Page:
Democrats Look Ahead From Nevada and See a Common Enemy: Bloomberg

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Former Vice President Joe Biden, a Democratic presidential candidate, and his wife, Jill, greet voters at an early voting location in Las Vegas, Feb. 15, 2020. (Bridget Bennett/The New York Times)

 

Trip Gabriel

c.2020 The New York Times Company

 

LAS VEGAS — The Democratic presidential candidates raced Sunday to make the most of their final weekend day before the Nevada caucuses, selling their messages and tearing into their opponents.

But the rival they focused on most intently was one who isn’t even competing in the state.

“I got news for Mr. Bloomberg,” Sen. Bernie Sanders of Vermont said at an event in Carson City, Nevada, taking aim at the former New York City mayor, Michael Bloomberg, within five minutes of opening his remarks. “The American people are sick and tired of billionaires buying elections.”

In a rarity, former Vice President Joe Biden echoed his progressive counterpart. “Sixty billion dollars can buy you a lot of advertising, but it can’t erase your record,” he said of Bloomberg in an interview on NBC’s “Meet the Press” that aired Sunday.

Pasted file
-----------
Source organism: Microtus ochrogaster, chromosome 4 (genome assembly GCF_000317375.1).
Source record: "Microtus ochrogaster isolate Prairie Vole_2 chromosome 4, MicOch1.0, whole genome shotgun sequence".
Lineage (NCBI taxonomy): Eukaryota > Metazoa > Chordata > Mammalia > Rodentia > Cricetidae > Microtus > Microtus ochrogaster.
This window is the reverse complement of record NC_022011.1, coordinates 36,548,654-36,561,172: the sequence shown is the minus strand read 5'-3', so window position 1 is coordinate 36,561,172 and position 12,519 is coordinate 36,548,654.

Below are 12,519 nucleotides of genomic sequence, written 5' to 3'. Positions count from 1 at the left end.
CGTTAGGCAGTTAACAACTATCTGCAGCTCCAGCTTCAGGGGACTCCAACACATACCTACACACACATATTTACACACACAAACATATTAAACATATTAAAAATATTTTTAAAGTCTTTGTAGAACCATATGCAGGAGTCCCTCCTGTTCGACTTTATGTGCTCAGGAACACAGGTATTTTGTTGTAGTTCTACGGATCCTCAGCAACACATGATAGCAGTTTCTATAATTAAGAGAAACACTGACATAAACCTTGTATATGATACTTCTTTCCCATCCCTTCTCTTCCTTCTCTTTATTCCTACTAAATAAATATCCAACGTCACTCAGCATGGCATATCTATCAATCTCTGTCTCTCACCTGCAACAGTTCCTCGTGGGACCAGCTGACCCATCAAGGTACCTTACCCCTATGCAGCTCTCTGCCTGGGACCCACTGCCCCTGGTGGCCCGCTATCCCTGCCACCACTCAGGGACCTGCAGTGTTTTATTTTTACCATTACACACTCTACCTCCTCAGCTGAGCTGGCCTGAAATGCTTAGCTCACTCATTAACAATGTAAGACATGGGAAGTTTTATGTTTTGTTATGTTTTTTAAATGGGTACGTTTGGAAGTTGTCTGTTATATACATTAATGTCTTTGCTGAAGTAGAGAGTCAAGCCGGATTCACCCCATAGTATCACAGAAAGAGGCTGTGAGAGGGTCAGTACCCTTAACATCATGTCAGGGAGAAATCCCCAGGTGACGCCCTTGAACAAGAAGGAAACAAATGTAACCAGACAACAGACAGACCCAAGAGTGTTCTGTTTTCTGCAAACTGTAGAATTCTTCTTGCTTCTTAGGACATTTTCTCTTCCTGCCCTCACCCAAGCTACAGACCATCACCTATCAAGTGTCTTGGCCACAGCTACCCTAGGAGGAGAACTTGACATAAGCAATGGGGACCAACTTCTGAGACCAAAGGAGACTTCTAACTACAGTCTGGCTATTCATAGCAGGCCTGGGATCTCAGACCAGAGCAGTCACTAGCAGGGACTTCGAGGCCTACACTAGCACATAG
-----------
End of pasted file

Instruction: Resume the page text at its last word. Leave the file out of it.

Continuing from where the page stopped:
Sen. Amy Klobuchar of Minnesota, another moderate, had similar thoughts. “I’m here getting votes,” Klobuchar said in an interview Sunday. “It’s not something where I can just — what would be the word — transport in a bunch of ads.” She called on Bloomberg to “go on the shows that every other candidate goes on, on the Sunday shows and the like.”

She added: “I don’t think I’m going to beat him on the airwaves, but I can beat him on the debate stage.”

At a forum Sunday focused on infrastructure, Klobuchar, who won the endorsement of The Las Vegas Sun last week, mentioned Bloomberg early on, referring to President Donald Trump’s comments about his height as she stood to speak. “I am the only candidate that is 5-foot-4,” she joked. “I want that out there now.”

The fixation on Bloomberg reflected his rising prominence in the Democratic race, even though he is skipping the first four nominating contests and focusing on the 14 Super Tuesday states that will vote March 3.

As early voting continued in Nevada, some of the criticism seemed to be sticking.

“Bloomberg just has bad connotations that come along with him,” Leah Garwood said as she waited in line Sunday in Las Vegas for roughly 45 minutes to vote for a different billionaire, Tom Steyer of California.